• Flat Tax Rates on Certain Types of Income: Portugal applies flat tax rates on certain types of income earned by non-residents. For example, rental income from Portuguese properties is typically subject to a flat tax rate of 28%.
  • Tax Treaties for Double Taxation Relief: Non-residents may benefit from tax treaties between Portugal and their home countries to prevent double taxation on income earned in Portugal. These treaties may provide for reduced withholding tax rates or other forms of relief.
  • Annual Tax Return Obligations: In some cases, non-residents may be required to file an annual tax return (Modelo 3) with the Portuguese tax authorities to report Portuguese-source income and claim any applicable deductions or credits.
  • Non-Resident Stamp Duty: Non-residents who own property in Portugal may be subject to non-resident stamp duty (Imposto do Selo) on certain transactions related to their Portuguese properties, such as property acquisitions or sales.
  • Taxation of Capital Gains: Non-residents may be subject to Portuguese capital gains tax on gains derived from the sale of Portuguese real estate or other assets located in Portugal, depending on the specific circumstances and any applicable exemptions or reliefs.
  • Taxation of Pensions and Annuities: Non-residents receiving pensions or annuities from Portuguese sources may be subject to taxation in Portugal, depending on the terms of any applicable tax treaties and the nature of the income.

It’s important for non-residents with income or assets in Portugal to understand their tax obligations and seek professional advice to ensure compliance with Portuguese tax laws and to optimize their tax position within the framework of applicable regulations.

Non-Habitual Resident (NHR) Scheme

The Non-Habitual Resident (NHR) scheme in Portugal, initiated in 2009, has been a pivotal draw for expatriates and investors, offering enticing benefits such as tax exemptions on specific transactions and reduced taxes on pension income or wealth. Under this scheme, if structured correctly, individuals can enjoy substantial tax advantages for up to a decade.

However, as of October 2023, the Portuguese Prime Minister proposed the discontinuation of the NHR scheme starting in 2024. The NHR regime officially ended in January 2024, as outlined in the Portuguese government’s State Budget Proposal for 2024, which included amendments leading to the termination of the non-habitual resident regime.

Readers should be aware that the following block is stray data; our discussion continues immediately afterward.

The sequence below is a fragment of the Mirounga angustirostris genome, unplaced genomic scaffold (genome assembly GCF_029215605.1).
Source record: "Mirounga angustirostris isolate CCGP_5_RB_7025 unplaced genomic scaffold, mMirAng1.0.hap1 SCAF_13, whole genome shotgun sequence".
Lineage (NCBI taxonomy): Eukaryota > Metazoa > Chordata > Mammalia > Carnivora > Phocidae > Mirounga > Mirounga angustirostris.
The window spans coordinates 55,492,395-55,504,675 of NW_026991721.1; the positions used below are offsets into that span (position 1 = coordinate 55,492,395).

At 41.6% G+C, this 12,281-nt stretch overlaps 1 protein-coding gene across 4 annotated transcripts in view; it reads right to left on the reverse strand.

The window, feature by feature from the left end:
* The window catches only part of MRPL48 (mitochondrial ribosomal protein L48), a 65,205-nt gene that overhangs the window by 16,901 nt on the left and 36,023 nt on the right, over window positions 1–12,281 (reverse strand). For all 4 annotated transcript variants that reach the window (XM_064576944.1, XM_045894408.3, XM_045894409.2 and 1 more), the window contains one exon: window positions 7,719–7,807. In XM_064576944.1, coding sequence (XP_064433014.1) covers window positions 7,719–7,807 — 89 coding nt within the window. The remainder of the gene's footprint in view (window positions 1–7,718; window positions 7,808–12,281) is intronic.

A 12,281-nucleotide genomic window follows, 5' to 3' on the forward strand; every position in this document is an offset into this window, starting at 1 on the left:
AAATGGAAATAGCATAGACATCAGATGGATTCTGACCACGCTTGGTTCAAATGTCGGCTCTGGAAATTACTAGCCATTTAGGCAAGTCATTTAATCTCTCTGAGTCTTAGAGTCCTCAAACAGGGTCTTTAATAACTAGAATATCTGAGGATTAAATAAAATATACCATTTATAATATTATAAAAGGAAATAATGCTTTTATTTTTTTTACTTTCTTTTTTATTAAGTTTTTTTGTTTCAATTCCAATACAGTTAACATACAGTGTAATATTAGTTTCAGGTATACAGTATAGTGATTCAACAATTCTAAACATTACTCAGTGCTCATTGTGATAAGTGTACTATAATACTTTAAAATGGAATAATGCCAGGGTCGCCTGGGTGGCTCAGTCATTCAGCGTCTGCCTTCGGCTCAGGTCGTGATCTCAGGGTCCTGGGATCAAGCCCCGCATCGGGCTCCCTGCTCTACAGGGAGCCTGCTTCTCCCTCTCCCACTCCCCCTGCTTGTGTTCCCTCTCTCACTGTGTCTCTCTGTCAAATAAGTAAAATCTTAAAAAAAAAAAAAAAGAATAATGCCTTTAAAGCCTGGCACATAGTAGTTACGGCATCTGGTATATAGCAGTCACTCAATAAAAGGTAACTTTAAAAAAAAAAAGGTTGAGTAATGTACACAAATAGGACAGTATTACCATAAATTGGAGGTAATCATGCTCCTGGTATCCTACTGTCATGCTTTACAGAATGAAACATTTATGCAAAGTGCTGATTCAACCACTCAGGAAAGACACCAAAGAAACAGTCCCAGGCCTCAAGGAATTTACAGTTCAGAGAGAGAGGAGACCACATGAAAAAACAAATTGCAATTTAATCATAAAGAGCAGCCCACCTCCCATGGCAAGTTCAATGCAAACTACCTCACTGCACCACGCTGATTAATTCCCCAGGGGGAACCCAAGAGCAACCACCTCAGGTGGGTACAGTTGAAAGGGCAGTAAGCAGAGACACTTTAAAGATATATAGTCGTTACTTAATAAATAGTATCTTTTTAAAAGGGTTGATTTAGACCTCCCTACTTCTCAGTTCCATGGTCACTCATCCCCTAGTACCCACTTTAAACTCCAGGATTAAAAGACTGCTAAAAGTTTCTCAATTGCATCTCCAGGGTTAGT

The final vote on the budget legislation occurred on November 29, 2023, introducing a transitional regime preceding the conclusion of the NHR tax regime in 2025. Individuals who became tax residents in Portugal in 2023 and had not been taxed in Portugal in the preceding five years could still apply until March 31, 2024.

For some individuals, there was an extension until March 31, 2025, but eligibility criteria were stricter. To qualify, individuals had to meet at least one of several specified criteria, such as having employment contracts or property agreements signed by specific dates in 2023. Under these conditions, qualifying individuals would attain NHR status from their date of becoming tax residents, whether in 2024 or the first quarter of 2025, until December 31, 2033.

The replacement for the NHR scheme is the Incentivised Tax Status Program (ITS) or the Tax Incentive for Scientific Research and Innovation. This new program offers a flat tax rate of 20 percent on eligible professional income arising from Portugal, possibly including an exemption on professional foreign-sourced income. However, unlike the previous NHR program, pensions are not included in this exemption.

To qualify, individuals must become tax residents in Portugal, not having been tax residents in the previous five years, and earn income in certain professional categories. The categories eligible for the Tax Incentive for Scientific Research and Innovation program include various professions in sectors such as teaching, science, tourism, IT, agriculture, research and development, and more.

Benefits of the NHR Tax Regime include a 20 percent flat tax rate on most types of income earned in Portugal, exemption from tax on foreign-sourced income if subject to tax in another country under a double taxation agreement, and a 10 percent flat tax rate on pensions from foreign sources.

In summary, the NHR scheme in Portugal provided significant tax advantages to eligible individuals, but its discontinuation led to the introduction of the Tax Incentive for Scientific Research and Innovation program as its replacement.

Golden Visa in Portugal

The Golden Visa program in Portugal is an investment immigration initiative catering to non-EU/EEA citizens and their families, offering a pathway to residency permits through investment. Below is a summary of its key aspects:

  • Investment Choices: The program offers various investment avenues, including real estate, capital transfer, job creation, scientific research, and cultural preservation. Among these, real estate investment is the most common route.
  • Real Estate Investment: To qualify, applicants must invest a minimum amount in Portuguese property, typically starting from €500,000 for urban areas and €350,000 for properties in less populated regions or requiring renovation.